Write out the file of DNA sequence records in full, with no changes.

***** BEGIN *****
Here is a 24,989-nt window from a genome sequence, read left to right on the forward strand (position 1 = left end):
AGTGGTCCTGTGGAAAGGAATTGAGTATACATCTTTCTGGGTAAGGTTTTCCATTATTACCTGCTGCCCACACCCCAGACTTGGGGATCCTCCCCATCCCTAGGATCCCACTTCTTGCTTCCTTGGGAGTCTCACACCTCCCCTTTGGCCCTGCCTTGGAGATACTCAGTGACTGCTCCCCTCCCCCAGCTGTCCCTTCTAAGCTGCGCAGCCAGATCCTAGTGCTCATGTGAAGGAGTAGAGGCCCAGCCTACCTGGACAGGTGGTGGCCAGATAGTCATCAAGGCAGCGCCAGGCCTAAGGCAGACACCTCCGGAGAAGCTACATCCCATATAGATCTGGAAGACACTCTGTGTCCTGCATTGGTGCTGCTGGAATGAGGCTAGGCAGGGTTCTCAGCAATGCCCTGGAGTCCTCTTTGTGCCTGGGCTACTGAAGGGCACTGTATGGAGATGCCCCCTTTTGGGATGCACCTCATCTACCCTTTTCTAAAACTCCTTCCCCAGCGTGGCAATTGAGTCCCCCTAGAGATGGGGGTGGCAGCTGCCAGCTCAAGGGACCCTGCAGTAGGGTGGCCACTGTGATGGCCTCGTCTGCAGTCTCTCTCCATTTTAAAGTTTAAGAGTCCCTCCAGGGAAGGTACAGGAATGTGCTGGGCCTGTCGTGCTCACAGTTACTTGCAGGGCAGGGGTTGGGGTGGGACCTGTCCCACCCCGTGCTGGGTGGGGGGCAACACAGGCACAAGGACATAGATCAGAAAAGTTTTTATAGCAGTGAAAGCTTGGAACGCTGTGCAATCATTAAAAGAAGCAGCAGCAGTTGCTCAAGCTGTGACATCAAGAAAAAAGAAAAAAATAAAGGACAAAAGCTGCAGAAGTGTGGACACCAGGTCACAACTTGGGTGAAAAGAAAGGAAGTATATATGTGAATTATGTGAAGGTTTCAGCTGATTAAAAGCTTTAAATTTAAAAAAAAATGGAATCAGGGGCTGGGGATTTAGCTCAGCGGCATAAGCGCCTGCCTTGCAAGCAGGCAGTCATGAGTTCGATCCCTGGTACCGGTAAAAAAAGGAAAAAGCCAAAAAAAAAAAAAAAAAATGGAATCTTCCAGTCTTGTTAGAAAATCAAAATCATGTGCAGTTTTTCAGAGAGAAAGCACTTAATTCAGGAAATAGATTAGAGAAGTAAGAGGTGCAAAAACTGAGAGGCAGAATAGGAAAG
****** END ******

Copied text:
Here is a 24,989-nt window from a genome sequence, read left to right on the forward strand (position 1 = left end):
AGTGGTCCTGTGGAAAGGAATTGAGTATACATCTTTCTGGGTAAGGTTTTCCATTATTACCTGCTGCCCACACCCCAGACTTGGGGATCCTCCCCATCCCTAGGATCCCACTTCTTGCTTCCTTGGGAGTCTCACACCTCCCCTTTGGCCCTGCCTTGGAGATACTCAGTGACTGCTCCCCTCCCCCAGCTGTCCCTTCTAAGCTGCGCAGCCAGATCCTAGTGCTCATGTGAAGGAGTAGAGGCCCAGCCTACCTGGACAGGTGGTGGCCAGATAGTCATCAAGGCAGCGCCAGGCCTAAGGCAGACACCTCCGGAGAAGCTACATCCCATATAGATCTGGAAGACACTCTGTGTCCTGCATTGGTGCTGCTGGAATGAGGCTAGGCAGGGTTCTCAGCAATGCCCTGGAGTCCTCTTTGTGCCTGGGCTACTGAAGGGCACTGTATGGAGATGCCCCCTTTTGGGATGCACCTCATCTACCCTTTTCTAAAACTCCTTCCCCAGCGTGGCAATTGAGTCCCCCTAGAGATGGGGGTGGCAGCTGCCAGCTCAAGGGACCCTGCAGTAGGGTGGCCACTGTGATGGCCTCGTCTGCAGTCTCTCTCCATTTTAAAGTTTAAGAGTCCCTCCAGGGAAGGTACAGGAATGTGCTGGGCCTGTCGTGCTCACAGTTACTTGCAGGGCAGGGGTTGGGGTGGGACCTGTCCCACCCCGTGCTGGGTGGGGGGCAACACAGGCACAAGGACATAGATCAGAAAAGTTTTTATAGCAGTGAAAGCTTGGAACGCTGTGCAATCATTAAAAGAAGCAGCAGCAGTTGCTCAAGCTGTGACATCAAGAAAAAAGAAAAAAATAAAGGACAAAAGCTGCAGAAGTGTGGACACCAGGTCACAACTTGGGTGAAAAGAAAGGAAGTATATATGTGAATTATGTGAAGGTTTCAGCTGATTAAAAGCTTTAAATTTAAAAAAAAATGGAATCAGGGGCTGGGGATTTAGCTCAGCGGCATAAGCGCCTGCCTTGCAAGCAGGCAGTCATGAGTTCGATCCCTGGTACCGGTAAAAAAAGGAAAAAGCCAAAAAAAAAAAAAAAAAATGGAATCTTCCAGTCTTGTTAGAAAATCAAAATCATGTGCAGTTTTTCAGAGAGAAAGCACTTAATTCAGGAAATAGATTAGAGAAGTAAGAGGTGCAAAAACTGAGAGGCAGAATAGGAAAG